DSC_8915-25edRobin Patchen lives in Edmond, Oklahoma, with her husband and three teenagers. Her third book, Finding Amanda, was recently named a finalist in the ACFW Carol Awards and won the 2016 Bookstores Without Borders Lyra Award in the Women’s Fiction category. Its prequel, Chasing Amanda, is currently offered for free at all major retailers. When Robin isn’t writing or caring for her family, she works as a freelance editor at Robin’s Red Pen, where she specializes in Christian fiction. Read excerpts and find out more at her website,



Posted by on July 27, 2016 in Living for God, love, Robin Patchen


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9 responses to “Ruled by Love in a Sea of Stereotypes

  1. Candice Sue Patterson

    July 27, 2016 at 8:56 am

    Well said, Robin. Great reminder.

    Liked by 2 people

  2. kararhunt

    July 27, 2016 at 2:16 pm

    I try to avoid stereotyping people by aspiring to Dr. Martin Luther King’s wise words of judging people by their character. Another great article, Robin. So on point.

    Liked by 2 people

    • Robin Patchen

      July 27, 2016 at 3:21 pm

      Indeed. Let us judge people by the content of their character–brilliant words by Dr. King. I’m trying to live up to that.

      Liked by 1 person

  3. jerichakingston

    July 27, 2016 at 4:51 pm

    Another excellent post, Robin. I’ve stereotyped, and have been stereotyped. Thankful to have been on both ends of it, so now I know how it feels.

    Liked by 2 people

  4. Terri Weldon

    July 27, 2016 at 7:51 pm

    Robin, I admire your eloquence. I’ve been stereotyped and it isn’t pleasant. I’ve also been guilty of stereotyping. Something I hate to admit.

    I think seeing those we love being stereotyped makes one of the biggest impacts in changing how quick we are to do the same to others. I can think of someone dear to me whose lifestyle has definitely impacted my thinking.

    Liked by 2 people

    • Robin Patchen

      July 27, 2016 at 8:06 pm

      I think you’re right, Terri. When we see people we love being ill treated, it’s much worse than dealing with it ourselves. My son is a teenager, and he deals with it all the time. He’s been pulled over and had his car searched a few times in the last few months because he often has a lot of guys in his car. Cops assume they’re all using drugs or drinking or something, but they never are. The police have to do that–they have to search for the people most likely to be committing a crime. So what does Nick do? He’s polite and respectful–even when they’re not. “Defy the stereotypes.” That’s his motto.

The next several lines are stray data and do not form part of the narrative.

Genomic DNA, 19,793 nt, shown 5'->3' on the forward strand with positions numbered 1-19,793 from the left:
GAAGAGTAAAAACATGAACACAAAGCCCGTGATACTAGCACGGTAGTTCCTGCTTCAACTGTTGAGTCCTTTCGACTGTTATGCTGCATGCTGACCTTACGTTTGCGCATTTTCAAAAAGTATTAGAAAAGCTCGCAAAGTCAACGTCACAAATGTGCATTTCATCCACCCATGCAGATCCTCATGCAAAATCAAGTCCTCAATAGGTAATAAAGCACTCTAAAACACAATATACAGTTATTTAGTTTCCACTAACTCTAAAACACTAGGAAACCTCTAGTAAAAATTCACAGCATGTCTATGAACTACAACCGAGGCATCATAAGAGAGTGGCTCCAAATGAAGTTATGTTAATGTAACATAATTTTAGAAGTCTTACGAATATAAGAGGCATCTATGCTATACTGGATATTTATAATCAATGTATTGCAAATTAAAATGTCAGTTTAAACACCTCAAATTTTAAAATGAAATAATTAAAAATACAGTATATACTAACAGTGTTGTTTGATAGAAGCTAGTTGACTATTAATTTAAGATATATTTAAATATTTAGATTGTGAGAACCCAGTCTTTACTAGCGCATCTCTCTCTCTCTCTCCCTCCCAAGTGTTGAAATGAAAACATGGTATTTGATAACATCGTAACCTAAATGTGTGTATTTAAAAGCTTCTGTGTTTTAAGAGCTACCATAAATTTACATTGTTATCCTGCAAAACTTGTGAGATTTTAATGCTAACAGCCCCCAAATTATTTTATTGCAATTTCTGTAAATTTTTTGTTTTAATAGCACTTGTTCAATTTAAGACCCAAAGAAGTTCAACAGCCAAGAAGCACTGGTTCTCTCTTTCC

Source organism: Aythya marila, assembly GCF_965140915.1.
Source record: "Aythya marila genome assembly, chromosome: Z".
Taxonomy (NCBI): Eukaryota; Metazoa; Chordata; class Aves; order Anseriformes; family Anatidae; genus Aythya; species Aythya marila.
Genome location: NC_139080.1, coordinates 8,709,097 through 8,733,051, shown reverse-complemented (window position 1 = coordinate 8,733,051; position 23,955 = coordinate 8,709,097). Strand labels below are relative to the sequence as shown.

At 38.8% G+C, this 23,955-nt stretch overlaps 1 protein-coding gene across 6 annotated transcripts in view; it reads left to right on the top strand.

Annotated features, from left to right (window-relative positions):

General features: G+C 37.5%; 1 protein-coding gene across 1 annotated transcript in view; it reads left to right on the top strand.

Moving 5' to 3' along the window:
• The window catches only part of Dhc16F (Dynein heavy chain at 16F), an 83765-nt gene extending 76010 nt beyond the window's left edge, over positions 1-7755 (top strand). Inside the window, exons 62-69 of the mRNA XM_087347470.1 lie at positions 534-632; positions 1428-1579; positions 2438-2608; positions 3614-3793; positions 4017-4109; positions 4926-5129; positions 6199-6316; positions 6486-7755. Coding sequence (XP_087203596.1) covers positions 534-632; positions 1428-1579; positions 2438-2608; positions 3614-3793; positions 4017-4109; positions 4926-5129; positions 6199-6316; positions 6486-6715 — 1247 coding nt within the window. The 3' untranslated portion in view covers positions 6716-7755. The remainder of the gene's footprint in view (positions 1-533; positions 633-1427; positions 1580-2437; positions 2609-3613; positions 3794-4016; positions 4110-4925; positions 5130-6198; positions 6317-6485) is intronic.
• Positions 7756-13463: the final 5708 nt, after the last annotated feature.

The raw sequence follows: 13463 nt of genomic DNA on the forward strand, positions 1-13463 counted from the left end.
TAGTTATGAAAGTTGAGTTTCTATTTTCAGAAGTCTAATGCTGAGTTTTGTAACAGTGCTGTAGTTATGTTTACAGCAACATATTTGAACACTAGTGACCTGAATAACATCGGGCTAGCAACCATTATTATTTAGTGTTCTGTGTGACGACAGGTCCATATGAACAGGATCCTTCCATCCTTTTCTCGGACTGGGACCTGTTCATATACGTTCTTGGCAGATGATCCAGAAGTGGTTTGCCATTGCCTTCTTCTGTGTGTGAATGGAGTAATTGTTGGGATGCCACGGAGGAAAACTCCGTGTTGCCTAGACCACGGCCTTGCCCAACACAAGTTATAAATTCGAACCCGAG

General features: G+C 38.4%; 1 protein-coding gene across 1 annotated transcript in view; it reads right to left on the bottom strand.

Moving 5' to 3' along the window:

Liked by 1 person

      • Pegg Thomas

        July 28, 2016 at 7:26 pm

        Your son is wise beyond his years! Living where we do, young men in pickup trucks are profiled by the police. We taught our son to obey the law and do what the nice officer says. He was pulled over a number of times. He did like we said. He’s now 28 years old and has never had a ticket. We *can* teach our children to respect and obey the law *and* the law enforcement officers.

        Liked by 1 person

  5. Pegg Thomas

    July 28, 2016 at 7:28 pm

    Oh. Ouch. Convicted. It’s so easy to stereotype. *sigh* I do try – sometimes – to look and think beyond that. But let’s face it … I need to try harder and more often.


    • Robin Patchen

      July 28, 2016 at 9:43 pm

      Me, too. It’s hard to not stereotype. It’s hard to defy the stereotypes, too. I can easily be stereotyped–40-something southwestern Christian woman. You know–“Well, bless your heart…” I try not to use that phrase. 🙂